Wake Me Up (When the Season Ends)

20 09 2011

Imagine a small café. Polished bar, creaky wooden floors, an L-shaped jumble of chairs and tables lining the open room. Lights are low, room is packed, whiskey’s flowing. Sitka’s premier rockabilly band, Los Shotgun Locos, is tearing through the 1960’s. When they launch into The Man in Black, the fisherfolk posse in the midst of the Larkspur Cafe erupts. Drinks quake as salt-cracked fists pound the table, skippers and deckhands roaring along.

“Let me go home! Why don’t you let me go home? Well, I feel so homesick, I want to go home!”

Johnny Cash begged his captain for release, but our rowdy group was appealing to a higher power. Between the season’s grim coho run and an early onset of vicious fall weather, our fleet’s been singing the blues since July:

“Been fishing for peanuts all season…They may be small, but at least they’re skinny.”

“This is the worst August I’ve ever seen – and I’m old!”

And, “I’m gonna have to find a yob this winter,” in mock-Norse resignation.

The finish line is just a few weeks away, but judging by the weather and empty harbor, you’d think it’s already a done deal. Even before August surrendered to September, an unprecedented number of folks had thrown in the towel. The high price for tuna lured several handfuls south. Overwhelming doom-and-gloom knocked a few Negative Neds out of the game. (“This season’s a bust,” one of them decreed midway through.) And when last week’s gruesome extended outlook forced the fleet dockside, that was more than most could handle. Many local boats called it quits, and the remaining seasonal crowd streamed south in a mass exodus.

Not Cap’n J and I, though. The boat’s wintering here, so there’s no excuse of rushing for a weather window. We’re here to September 20th’s bitter end, and that’s a good thing. Joel’s spent a lot of time cozied up with the calculator, punching numbers, analyzing conservative estimates of what we’ve made.  No globe-trotting for us, but we should get by on a shoestring winter, sticking close to home, living on fish and rice. Not a bad deal, really.

With a freezer full of coho fillets, we're lucky indeed.

Meanwhile, we’re content to enjoy the unexpected time in Sitka and figure that eventually the weather has to break. A friend mourned that the series of storms has shifted us trollers onto a gillnet schedule. “Three days on, 3 days off – but in our case, it’s been more like 5 days off.”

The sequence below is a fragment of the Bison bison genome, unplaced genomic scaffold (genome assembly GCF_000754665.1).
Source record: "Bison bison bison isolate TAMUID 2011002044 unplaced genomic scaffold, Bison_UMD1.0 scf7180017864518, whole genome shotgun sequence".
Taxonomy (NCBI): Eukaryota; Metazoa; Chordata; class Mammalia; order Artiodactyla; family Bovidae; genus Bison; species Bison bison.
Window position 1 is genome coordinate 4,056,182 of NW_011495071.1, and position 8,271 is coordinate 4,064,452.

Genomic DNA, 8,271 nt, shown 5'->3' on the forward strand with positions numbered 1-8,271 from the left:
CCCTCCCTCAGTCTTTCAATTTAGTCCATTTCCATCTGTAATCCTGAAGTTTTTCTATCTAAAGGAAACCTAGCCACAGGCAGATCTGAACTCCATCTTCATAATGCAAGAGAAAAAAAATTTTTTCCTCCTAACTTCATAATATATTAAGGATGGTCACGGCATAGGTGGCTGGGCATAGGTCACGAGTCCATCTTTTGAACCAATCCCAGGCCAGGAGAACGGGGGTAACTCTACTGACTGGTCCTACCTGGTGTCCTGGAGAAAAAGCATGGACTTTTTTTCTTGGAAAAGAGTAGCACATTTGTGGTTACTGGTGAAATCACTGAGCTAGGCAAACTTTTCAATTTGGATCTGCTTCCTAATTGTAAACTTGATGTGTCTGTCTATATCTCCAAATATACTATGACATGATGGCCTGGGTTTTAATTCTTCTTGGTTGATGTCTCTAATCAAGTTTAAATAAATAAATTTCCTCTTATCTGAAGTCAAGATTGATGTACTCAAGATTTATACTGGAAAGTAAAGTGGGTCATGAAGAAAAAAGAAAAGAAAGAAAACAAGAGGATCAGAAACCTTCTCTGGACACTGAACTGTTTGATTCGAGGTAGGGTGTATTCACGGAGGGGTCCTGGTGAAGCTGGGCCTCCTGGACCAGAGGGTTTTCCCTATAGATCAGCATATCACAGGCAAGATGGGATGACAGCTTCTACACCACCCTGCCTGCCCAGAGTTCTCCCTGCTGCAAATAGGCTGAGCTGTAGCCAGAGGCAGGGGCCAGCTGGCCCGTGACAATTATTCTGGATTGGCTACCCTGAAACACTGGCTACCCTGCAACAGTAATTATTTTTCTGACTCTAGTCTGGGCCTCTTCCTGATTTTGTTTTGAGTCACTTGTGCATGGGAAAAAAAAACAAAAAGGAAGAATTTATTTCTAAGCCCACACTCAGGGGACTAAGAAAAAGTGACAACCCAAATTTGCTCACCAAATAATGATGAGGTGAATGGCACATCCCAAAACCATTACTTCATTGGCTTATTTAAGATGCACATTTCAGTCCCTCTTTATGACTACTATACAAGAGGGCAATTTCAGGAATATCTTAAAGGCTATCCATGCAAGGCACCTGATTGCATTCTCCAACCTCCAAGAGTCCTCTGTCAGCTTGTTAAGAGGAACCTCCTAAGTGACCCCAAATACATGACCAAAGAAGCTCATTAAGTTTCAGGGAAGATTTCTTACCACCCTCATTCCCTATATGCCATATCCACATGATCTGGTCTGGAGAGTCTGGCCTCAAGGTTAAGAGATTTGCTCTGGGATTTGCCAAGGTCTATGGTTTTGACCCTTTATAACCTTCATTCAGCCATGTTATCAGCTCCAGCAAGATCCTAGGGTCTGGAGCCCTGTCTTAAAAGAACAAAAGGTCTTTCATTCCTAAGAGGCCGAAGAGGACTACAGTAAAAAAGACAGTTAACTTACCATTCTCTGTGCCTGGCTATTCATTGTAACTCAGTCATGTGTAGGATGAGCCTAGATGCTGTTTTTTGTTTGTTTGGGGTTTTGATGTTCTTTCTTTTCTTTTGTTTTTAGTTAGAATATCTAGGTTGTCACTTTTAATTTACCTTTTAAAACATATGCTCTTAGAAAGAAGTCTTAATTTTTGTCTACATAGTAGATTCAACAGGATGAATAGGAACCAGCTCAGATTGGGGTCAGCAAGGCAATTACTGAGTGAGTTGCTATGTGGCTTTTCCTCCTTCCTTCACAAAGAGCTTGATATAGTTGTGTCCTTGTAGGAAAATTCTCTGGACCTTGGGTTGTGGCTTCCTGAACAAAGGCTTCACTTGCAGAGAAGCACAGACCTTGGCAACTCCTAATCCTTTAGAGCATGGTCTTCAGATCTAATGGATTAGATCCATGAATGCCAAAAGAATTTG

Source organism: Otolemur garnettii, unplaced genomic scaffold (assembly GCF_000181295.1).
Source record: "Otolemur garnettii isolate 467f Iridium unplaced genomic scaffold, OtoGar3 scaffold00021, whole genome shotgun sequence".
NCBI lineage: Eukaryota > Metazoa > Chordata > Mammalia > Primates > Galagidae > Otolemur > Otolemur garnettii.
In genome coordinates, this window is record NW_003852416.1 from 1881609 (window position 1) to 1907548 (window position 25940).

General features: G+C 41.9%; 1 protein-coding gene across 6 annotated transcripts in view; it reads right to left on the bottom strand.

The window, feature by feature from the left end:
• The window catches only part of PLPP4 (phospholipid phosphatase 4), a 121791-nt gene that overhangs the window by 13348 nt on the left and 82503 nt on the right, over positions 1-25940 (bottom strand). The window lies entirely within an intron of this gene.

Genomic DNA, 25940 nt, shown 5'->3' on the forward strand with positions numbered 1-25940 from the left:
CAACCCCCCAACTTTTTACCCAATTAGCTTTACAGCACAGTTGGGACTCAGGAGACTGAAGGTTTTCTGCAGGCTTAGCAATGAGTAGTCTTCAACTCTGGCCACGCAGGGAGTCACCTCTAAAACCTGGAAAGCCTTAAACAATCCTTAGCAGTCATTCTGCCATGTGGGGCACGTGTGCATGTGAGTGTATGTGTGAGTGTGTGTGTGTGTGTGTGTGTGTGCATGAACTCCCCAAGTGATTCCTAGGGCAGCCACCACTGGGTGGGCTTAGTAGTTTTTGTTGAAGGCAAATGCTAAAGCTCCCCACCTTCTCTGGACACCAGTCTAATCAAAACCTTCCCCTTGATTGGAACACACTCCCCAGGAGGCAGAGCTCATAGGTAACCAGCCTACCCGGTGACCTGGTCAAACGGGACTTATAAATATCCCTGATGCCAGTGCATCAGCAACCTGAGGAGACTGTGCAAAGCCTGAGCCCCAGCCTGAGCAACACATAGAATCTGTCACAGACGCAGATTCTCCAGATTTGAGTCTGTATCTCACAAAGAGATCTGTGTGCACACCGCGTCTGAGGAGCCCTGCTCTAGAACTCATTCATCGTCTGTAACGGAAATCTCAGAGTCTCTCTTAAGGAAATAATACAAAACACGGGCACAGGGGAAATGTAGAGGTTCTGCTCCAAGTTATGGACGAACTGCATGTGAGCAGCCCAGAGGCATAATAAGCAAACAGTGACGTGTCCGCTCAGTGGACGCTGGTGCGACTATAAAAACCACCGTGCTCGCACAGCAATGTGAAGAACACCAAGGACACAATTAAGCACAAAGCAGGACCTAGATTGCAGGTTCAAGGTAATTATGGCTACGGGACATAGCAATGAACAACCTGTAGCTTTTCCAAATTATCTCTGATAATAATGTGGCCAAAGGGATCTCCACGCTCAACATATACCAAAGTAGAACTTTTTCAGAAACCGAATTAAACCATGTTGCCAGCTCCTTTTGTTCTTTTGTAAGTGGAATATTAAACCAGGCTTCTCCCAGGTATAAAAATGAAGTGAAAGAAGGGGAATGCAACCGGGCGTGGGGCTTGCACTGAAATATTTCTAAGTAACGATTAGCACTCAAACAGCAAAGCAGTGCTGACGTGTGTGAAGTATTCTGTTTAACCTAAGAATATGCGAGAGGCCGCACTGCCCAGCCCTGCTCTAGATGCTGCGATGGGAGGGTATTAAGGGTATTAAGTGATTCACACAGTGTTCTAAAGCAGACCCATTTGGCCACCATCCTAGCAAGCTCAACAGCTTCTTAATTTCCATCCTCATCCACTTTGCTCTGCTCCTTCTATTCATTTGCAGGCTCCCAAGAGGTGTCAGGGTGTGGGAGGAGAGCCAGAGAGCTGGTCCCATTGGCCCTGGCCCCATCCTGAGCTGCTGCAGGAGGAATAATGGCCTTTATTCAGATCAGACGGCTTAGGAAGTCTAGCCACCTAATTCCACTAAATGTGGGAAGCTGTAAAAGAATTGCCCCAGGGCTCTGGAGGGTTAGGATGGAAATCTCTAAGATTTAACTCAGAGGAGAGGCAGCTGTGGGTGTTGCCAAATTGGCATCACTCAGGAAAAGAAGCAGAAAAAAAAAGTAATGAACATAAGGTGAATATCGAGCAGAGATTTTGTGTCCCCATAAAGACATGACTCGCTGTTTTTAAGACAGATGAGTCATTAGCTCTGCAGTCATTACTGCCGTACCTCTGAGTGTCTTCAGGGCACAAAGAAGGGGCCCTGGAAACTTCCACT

True enough. As I write this, we’re on our sixth night at the dock. Rain is screaming down in sheets. This kind of rain defies the laws of matter, coming down not as liquid, but a conflicted solid wall of wet. Gusts rip through the harbor, yanking at our spring lines like poltergeists, and the houseboat in the neighboring stall surges as if on anchor. Gazing through the helm windows, I’m looking at the very definition of “It was a dark and stormy night.”

Joel is studying NOAA’s buoy report online. “Holy shit – it’s gusting 46 at Edgecumbe, with 19 foot seas at 9 seconds.”

Nothing like spending a storm snug in your vessel, particularly when no one has to be on anchor watch. Here in the harbor, the Dickinson stove is cranked up, the cat is sprawled on the bunk, and Raven Radio strings Mississippi Delta blues through the cabin like an unraveling spool of indigo velvet ribbon.  I’ve got a steaming cup of tea in one hand, and a palm-sized universe of hope in the other. The wind and seas will come down, the coho will finally grow up, and ours will be among the few remaining hooks dancing in front of them.

Hope pays off: A couple nights later, we got this moonrise over Mt. Edgecumbe.

[This one’s a little out-of-date, friends. Written on September 6th for publication on Alaska Waypoints, it’s now September 20th and we’re back at the dock. Another Southeasterly ripped through the rigging last night. The summer troll season closes tonight at midnight, for what that legality’s worth – every troller I know has sold their final load of salmon, scrubbed out their fish hold, and called it quits. Cap’n J, Bear the Boat Cat, and me, too.  Watching whitecaps merengue through the harbor affirmed that decision.  So we’re now in the frenzied process of winterizing the Nerka, but I hope to have something new for you later this week.]





From Fish-able to Festivity: The Changing Face of the Fleet

19 08 2011

Any fisherman worth his or her salt water knows there are no guarantees in this business. From beached loved ones craving a stone-solid return date, to green deckhands already calculating the crewshare on fish not yet caught, how often have we explained inherent uncertainties? But years of experiencing the same maddening pattern has taught us that one thing is a take-it-to-the-bank given: After weeks of Variable 10’s, glassy June seas, you can count on the weather turning to shit just in time for the July 1st Chinook troll opening.